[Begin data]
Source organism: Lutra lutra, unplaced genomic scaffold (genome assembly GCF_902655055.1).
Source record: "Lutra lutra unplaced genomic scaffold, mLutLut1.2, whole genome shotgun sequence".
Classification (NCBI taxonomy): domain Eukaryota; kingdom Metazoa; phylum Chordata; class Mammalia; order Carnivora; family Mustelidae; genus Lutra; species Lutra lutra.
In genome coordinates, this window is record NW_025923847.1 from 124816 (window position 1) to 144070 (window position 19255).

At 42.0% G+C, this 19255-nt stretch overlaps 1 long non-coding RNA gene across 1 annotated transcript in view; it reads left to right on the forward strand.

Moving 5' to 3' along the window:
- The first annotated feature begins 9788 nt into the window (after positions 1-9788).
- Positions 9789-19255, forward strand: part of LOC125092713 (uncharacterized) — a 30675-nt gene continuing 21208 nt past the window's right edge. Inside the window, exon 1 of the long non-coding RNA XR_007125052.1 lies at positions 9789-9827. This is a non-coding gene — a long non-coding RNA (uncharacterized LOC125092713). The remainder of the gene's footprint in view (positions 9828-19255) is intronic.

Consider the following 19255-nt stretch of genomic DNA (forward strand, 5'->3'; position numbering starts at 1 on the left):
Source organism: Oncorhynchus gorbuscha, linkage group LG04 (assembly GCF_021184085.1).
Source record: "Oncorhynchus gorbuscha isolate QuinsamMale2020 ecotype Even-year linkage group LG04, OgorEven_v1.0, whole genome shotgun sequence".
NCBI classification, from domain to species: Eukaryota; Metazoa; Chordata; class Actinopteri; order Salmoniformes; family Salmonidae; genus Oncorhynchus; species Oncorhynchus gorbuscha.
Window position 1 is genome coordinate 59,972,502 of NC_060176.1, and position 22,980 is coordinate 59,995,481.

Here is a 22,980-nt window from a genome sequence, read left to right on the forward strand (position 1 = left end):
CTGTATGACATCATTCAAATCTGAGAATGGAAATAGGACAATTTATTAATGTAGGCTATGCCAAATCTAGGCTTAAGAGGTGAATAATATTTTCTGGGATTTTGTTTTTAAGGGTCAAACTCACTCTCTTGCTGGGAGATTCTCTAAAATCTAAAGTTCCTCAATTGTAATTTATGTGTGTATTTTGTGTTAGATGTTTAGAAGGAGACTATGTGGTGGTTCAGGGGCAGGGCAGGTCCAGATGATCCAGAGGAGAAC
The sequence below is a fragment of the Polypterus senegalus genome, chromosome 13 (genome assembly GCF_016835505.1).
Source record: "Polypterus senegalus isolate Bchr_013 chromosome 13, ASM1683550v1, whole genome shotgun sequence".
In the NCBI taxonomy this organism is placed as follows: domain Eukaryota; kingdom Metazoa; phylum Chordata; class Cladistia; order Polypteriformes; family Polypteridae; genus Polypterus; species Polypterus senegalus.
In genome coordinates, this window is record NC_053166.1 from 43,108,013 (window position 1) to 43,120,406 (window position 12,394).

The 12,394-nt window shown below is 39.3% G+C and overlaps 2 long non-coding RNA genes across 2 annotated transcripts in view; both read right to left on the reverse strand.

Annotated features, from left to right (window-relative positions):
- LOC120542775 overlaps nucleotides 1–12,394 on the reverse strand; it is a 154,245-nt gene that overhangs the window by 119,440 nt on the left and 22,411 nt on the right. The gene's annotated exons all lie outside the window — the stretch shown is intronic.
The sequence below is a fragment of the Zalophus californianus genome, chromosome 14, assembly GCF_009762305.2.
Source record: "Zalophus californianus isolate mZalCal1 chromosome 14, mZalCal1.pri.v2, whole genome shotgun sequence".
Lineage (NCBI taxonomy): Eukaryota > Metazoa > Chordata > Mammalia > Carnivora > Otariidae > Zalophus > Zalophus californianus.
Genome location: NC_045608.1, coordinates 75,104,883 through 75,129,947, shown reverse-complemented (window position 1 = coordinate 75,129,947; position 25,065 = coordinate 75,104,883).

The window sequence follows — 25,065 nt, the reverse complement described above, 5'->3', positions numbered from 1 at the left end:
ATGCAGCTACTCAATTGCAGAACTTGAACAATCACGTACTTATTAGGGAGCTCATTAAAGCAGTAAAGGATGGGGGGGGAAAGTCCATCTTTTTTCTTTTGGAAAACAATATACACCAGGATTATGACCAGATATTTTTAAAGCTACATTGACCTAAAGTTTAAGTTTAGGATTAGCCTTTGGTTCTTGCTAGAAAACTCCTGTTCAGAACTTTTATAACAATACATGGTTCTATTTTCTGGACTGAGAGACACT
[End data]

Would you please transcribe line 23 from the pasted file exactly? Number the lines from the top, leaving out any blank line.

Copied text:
The sequence below is a fragment of the Zalophus californianus genome, chromosome 14, assembly GCF_009762305.2.